I look at the empty countryside around our farm in Cooke County, Texas, and can't help but wish it were as thick with people as when my grandparents made a living here. Until recently, though, the kindest name the rest of the world had for this wish was "nostalgia."
Back then, leaving the farm made sense. The economy was growing on an energy-dense broth of cheap fossil fuels. The energy in those fuels replaced that from the muscles of farm people and their animals. Today, one person can grow food for more than 100.
A century ago, almost 40 percent of the U.S. population worked on farms. But with industrialization, millions of farm folk, their labor cheapened, headed to the city for better wages. That tide continued until fewer than 2 million farmers - less than 1 percent of the country's population - remain today.
Now, though, the seemingly limitless reserves of petroleum that fueled the past century's exodus from the farm are about half gone. From here on, fossil fuels - and all the everyday essentials that depend on them, such as transportation and food - will grow increasingly costly.
Without some miraculous new energy source, muscle power could soon again be a cheaper alternative to fossil fuels for growing food. Blunt economic pragmatism seems set to out-shout nostalgia in the call to put more farmers on the land.
Just how many more farmers would it take to cure farming's fossil-fuel habit? Lots, according to farmer and writer Sharon Astyk and Oil Depletion Protocol author Richard Heinberg, both leading activists for facing up to life after world oil production peaks. They estimate that without cheap fossil fuels, we would need 50 million new farmers. That's one farmer for every two households in the United States.
This isn't a move-to-the-boonies-or-starve ultimatum. In fact, many people are ideally positioned to become farmers right where they are. It's the silver lining to suburban sprawl.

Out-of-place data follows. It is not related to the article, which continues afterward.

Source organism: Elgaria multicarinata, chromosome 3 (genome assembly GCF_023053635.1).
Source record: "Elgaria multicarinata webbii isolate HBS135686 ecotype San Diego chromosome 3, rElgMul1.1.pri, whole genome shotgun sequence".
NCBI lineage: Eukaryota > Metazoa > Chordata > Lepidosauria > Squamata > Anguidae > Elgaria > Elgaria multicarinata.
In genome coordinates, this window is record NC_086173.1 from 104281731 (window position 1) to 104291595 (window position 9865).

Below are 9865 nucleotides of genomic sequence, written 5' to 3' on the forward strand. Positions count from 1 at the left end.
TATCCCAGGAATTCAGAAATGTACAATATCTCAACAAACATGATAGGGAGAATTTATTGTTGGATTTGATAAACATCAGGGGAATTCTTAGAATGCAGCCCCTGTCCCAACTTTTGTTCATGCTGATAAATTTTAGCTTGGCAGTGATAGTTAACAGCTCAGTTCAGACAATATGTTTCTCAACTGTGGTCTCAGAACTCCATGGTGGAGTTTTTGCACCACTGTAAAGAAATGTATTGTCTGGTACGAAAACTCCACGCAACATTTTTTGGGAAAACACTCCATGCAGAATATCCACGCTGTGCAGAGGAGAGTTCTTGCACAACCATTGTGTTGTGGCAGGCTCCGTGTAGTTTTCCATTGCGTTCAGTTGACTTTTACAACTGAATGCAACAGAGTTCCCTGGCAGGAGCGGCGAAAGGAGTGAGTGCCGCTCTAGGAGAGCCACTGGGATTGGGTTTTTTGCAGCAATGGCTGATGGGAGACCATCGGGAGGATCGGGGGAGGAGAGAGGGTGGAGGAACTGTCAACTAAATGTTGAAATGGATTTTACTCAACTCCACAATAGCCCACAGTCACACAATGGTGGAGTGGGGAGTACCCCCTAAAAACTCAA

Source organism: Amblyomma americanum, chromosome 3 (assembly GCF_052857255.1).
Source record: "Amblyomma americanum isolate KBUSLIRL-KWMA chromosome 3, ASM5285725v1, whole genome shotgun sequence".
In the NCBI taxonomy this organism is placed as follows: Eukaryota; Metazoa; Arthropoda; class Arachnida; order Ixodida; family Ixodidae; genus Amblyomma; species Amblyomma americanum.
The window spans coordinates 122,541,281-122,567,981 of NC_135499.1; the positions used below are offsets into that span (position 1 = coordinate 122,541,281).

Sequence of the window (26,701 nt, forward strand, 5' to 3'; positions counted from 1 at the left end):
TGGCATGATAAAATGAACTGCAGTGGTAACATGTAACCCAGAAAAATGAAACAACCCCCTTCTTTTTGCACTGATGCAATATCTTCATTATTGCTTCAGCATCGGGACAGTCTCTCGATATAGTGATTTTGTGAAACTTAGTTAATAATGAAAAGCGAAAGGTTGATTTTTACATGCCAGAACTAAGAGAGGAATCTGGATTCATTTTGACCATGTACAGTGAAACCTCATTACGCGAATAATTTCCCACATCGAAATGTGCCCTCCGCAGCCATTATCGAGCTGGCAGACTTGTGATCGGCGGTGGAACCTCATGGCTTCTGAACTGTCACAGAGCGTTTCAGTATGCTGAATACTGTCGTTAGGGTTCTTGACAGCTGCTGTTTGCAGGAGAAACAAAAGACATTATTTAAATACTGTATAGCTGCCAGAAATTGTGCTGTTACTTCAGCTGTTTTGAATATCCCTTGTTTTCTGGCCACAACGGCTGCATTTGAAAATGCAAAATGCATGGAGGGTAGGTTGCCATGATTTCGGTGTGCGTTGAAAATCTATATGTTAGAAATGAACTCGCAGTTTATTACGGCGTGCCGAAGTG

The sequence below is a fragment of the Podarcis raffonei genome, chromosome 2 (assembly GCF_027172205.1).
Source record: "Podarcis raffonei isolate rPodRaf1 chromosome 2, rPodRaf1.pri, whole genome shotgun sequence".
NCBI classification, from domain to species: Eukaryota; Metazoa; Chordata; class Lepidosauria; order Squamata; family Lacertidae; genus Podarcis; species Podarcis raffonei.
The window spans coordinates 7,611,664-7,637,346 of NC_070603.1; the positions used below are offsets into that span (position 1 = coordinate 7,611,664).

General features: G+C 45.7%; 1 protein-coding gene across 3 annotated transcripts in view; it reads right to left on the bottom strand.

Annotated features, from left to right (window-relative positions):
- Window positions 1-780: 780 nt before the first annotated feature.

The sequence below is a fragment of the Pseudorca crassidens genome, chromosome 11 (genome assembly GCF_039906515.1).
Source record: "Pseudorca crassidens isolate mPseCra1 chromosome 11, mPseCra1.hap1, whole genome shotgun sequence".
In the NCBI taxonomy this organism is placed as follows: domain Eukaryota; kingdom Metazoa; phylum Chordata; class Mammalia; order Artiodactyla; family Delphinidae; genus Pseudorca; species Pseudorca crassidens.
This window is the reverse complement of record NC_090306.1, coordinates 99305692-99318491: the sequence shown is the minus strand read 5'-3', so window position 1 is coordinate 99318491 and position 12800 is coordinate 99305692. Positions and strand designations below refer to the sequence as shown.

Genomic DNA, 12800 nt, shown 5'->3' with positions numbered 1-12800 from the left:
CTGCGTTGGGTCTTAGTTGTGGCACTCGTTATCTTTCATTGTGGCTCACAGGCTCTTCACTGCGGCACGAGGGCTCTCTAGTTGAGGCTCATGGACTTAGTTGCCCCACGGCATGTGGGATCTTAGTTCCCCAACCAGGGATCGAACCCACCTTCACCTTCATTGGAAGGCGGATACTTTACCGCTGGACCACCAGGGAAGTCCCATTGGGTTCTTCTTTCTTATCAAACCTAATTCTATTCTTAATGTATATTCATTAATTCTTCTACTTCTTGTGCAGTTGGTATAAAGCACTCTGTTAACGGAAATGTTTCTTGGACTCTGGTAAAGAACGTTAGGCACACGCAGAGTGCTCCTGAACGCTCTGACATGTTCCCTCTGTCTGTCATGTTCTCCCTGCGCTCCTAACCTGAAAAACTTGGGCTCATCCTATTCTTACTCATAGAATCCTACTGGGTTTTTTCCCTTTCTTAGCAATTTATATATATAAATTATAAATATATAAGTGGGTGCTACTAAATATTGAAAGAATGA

Suburbia occupies vast swaths of former prime U.S. farmland. NASA's ecological forecasting research group reports that the people living there water about 30 million acres of lawn, three times the land planted in irrigated corn.
Those lawns average somewhere between one-fifth and one-third of an acre. Authorities such as gardening guru John Jeavons and The Contrary Farmer author Gene Logsdon say that's ample land for growing a substantial portion of a family's food.
This isn't to say that the 50 million farmers-to-be should grow all their own food, or that the entire country's food supply can come from former lawns, parks and golf courses. Rather, it's to point out that growing as much of one's food as possible can be a cornerstone of sound household finance, and that the necessary land and water are in the same places as many of the people who now participate only in the demand side of agriculture.
The most effective tactics for making farmers out of more of us are local: convincing homeowner associations that vegetable gardens look as nice as lawns, zoning boards that chickens belong in back yards, and state health agencies that bread baked in home kitchens for sale to neighbors isn't any likelier to hurt anybody than Wonder Bread.
Rethinking what we mean by "farmer" is also important. "Farmers" who plow thousands of acres with gigantic diesel-guzzling tractors and sell corn by the bushel for their entire income aren't much use in an age of expensive energy.
On the other hand, "farmers" who grow substantial amounts of food for their families and perhaps also for sale to neighbors, as primary income or not, are far better equipped to weather a forced fossil-fuel fast. This is the kind of farmer many of us are within a hoe handle's reach of becoming, and perhaps with less effort than we realize.
An agrarian nation isn't just a nostalgic wish after all. It's insurance we can't afford to live without.
Wylie Harris ranches with his family north of Fort Worth. A former W. K. Kellogg Foundation food and society policy fellow, he wrote this comment for the Land Institute's Prairie Writers Circle in Salina, Kan.